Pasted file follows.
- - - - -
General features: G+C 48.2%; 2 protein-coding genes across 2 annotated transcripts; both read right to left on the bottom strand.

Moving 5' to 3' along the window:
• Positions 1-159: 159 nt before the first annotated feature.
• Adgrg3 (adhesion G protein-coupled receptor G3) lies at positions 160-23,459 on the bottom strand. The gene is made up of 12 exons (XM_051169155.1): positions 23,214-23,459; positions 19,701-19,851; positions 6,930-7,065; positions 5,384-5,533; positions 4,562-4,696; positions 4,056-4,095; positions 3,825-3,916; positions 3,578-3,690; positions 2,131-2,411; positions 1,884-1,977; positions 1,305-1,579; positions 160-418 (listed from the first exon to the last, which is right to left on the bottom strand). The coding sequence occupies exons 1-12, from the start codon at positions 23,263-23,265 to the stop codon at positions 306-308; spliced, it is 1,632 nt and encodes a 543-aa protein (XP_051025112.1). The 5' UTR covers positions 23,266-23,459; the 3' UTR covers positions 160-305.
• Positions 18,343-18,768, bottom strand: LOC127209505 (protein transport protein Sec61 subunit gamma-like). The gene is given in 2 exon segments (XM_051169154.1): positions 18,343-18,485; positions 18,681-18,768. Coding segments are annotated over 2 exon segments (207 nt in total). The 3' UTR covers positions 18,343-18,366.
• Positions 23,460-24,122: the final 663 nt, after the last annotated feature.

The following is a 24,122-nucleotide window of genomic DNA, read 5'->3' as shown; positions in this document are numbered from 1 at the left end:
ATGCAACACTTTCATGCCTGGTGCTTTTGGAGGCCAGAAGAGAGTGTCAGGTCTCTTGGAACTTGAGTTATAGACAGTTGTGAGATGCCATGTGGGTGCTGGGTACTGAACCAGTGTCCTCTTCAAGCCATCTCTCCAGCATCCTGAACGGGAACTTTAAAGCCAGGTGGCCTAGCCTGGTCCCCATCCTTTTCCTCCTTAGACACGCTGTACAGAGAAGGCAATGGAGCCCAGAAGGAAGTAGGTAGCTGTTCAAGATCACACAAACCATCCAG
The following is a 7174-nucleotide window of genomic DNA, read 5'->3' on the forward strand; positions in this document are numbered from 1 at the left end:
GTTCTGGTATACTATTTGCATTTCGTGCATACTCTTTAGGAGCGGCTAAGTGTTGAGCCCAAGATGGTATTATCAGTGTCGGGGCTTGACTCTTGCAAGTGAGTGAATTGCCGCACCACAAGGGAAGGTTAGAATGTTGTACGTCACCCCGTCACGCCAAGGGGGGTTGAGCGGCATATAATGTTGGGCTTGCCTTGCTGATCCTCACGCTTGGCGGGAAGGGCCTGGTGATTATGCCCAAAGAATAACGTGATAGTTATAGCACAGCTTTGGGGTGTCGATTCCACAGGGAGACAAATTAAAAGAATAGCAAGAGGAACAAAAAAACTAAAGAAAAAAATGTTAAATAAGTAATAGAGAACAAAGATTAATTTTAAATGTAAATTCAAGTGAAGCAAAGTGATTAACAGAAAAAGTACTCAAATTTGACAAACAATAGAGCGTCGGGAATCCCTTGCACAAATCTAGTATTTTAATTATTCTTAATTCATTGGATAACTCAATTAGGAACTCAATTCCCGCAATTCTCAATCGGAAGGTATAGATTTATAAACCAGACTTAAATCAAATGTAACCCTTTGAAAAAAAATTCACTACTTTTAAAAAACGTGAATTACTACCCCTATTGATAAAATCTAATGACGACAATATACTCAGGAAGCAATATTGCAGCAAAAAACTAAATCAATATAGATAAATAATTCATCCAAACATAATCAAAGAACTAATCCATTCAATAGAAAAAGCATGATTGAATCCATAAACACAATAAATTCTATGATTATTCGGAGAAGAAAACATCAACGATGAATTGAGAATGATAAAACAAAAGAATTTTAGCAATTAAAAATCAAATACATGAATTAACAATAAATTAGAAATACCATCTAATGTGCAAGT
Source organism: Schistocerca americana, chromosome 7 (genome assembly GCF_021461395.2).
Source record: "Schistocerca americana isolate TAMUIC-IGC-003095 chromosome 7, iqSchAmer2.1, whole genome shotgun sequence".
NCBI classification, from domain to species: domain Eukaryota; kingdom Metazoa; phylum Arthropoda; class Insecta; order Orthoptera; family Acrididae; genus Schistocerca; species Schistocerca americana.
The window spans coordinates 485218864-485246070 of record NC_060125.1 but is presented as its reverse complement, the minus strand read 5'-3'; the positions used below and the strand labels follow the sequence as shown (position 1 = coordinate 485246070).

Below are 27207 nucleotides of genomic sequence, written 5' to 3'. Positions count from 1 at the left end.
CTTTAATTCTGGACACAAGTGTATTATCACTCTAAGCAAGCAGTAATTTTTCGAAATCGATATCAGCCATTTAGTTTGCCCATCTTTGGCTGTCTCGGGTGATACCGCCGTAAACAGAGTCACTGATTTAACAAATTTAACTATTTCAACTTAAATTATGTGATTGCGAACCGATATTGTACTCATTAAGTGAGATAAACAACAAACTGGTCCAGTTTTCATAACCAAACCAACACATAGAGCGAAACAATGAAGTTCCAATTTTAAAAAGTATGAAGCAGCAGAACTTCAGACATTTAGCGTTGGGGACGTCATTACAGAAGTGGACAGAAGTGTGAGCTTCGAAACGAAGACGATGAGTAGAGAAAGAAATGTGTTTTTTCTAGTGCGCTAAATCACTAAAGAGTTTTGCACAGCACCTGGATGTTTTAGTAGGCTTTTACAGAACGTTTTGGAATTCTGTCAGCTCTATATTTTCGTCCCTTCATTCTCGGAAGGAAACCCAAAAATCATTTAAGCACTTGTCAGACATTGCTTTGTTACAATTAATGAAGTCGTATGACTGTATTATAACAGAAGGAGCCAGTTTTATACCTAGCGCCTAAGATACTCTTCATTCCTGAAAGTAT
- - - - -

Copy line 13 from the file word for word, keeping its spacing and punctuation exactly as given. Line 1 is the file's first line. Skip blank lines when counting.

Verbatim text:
NCBI classification, from domain to species: domain Eukaryota; kingdom Metazoa; phylum Arthropoda; class Insecta; order Orthoptera; family Acrididae; genus Schistocerca; species Schistocerca americana.